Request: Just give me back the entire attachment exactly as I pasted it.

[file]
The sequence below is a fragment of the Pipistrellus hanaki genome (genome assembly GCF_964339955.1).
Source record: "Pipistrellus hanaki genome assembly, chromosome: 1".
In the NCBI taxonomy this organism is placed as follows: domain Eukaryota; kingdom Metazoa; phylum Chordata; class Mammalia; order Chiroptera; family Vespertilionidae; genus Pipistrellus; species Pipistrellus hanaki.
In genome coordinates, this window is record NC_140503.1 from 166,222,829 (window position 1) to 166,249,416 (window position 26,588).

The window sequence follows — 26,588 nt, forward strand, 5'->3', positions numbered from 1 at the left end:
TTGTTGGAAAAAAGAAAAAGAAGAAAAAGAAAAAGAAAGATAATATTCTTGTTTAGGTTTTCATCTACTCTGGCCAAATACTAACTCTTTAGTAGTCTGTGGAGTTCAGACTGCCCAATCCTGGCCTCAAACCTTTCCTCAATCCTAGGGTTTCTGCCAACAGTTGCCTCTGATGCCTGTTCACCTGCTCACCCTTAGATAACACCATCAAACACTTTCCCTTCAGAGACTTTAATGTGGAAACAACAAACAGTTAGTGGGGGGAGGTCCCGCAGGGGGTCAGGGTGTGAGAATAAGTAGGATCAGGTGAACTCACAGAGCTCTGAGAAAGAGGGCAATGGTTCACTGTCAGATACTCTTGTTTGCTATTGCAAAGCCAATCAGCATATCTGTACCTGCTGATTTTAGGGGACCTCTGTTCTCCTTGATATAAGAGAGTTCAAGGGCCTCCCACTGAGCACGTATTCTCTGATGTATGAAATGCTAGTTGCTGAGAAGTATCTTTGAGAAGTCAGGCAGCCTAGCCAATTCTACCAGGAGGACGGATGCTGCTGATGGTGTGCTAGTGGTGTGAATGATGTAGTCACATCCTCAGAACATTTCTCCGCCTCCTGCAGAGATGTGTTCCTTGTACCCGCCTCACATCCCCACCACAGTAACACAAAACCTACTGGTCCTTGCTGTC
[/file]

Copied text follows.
The sequence below is a fragment of the Pipistrellus hanaki genome (genome assembly GCF_964339955.1).
Source record: "Pipistrellus hanaki genome assembly, chromosome: 1".
In the NCBI taxonomy this organism is placed as follows: domain Eukaryota; kingdom Metazoa; phylum Chordata; class Mammalia; order Chiroptera; family Vespertilionidae; genus Pipistrellus; species Pipistrellus hanaki.
In genome coordinates, this window is record NC_140503.1 from 166,222,829 (window position 1) to 166,249,416 (window position 26,588).

The window sequence follows — 26,588 nt, forward strand, 5'->3', positions numbered from 1 at the left end:
TTGTTGGAAAAAAGAAAAAGAAGAAAAAGAAAAAGAAAGATAATATTCTTGTTTAGGTTTTCATCTACTCTGGCCAAATACTAACTCTTTAGTAGTCTGTGGAGTTCAGACTGCCCAATCCTGGCCTCAAACCTTTCCTCAATCCTAGGGTTTCTGCCAACAGTTGCCTCTGATGCCTGTTCACCTGCTCACCCTTAGATAACACCATCAAACACTTTCCCTTCAGAGACTTTAATGTGGAAACAACAAACAGTTAGTGGGGGGAGGTCCCGCAGGGGGTCAGGGTGTGAGAATAAGTAGGATCAGGTGAACTCACAGAGCTCTGAGAAAGAGGGCAATGGTTCACTGTCAGATACTCTTGTTTGCTATTGCAAAGCCAATCAGCATATCTGTACCTGCTGATTTTAGGGGACCTCTGTTCTCCTTGATATAAGAGAGTTCAAGGGCCTCCCACTGAGCACGTATTCTCTGATGTATGAAATGCTAGTTGCTGAGAAGTATCTTTGAGAAGTCAGGCAGCCTAGCCAATTCTACCAGGAGGACGGATGCTGCTGATGGTGTGCTAGTGGTGTGAATGATGTAGTCACATCCTCAGAACATTTCTCCGCCTCCTGCAGAGATGTGTTCCTTGTACCCGCCTCACATCCCCACCACAGTAACACAAAACCTACTGGTCCTTGCTGTC